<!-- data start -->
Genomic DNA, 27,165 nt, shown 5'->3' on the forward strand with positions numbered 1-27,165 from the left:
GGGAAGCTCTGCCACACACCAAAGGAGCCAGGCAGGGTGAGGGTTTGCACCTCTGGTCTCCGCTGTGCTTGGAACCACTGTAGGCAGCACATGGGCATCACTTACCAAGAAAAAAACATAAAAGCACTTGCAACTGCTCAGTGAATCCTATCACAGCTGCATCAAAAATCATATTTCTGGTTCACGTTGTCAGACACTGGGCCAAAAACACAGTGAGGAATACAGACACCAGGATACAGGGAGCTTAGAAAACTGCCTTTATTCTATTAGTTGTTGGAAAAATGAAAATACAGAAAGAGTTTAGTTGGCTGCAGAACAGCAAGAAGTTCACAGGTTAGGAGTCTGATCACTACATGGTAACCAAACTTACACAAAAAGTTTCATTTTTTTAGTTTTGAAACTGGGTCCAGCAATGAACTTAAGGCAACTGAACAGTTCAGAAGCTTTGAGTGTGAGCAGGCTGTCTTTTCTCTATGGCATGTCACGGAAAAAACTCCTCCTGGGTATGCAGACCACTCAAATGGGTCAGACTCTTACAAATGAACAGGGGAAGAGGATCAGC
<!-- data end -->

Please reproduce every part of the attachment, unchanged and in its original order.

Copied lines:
Genomic DNA, 27,165 nt, shown 5'->3' on the forward strand with positions numbered 1-27,165 from the left:
GGGAAGCTCTGCCACACACCAAAGGAGCCAGGCAGGGTGAGGGTTTGCACCTCTGGTCTCCGCTGTGCTTGGAACCACTGTAGGCAGCACATGGGCATCACTTACCAAGAAAAAAACATAAAAGCACTTGCAACTGCTCAGTGAATCCTATCACAGCTGCATCAAAAATCATATTTCTGGTTCACGTTGTCAGACACTGGGCCAAAAACACAGTGAGGAATACAGACACCAGGATACAGGGAGCTTAGAAAACTGCCTTTATTCTATTAGTTGTTGGAAAAATGAAAATACAGAAAGAGTTTAGTTGGCTGCAGAACAGCAAGAAGTTCACAGGTTAGGAGTCTGATCACTACATGGTAACCAAACTTACACAAAAAGTTTCATTTTTTTAGTTTTGAAACTGGGTCCAGCAATGAACTTAAGGCAACTGAACAGTTCAGAAGCTTTGAGTGTGAGCAGGCTGTCTTTTCTCTATGGCATGTCACGGAAAAAACTCCTCCTGGGTATGCAGACCACTCAAATGGGTCAGACTCTTACAAATGAACAGGGGAAGAGGATCAGC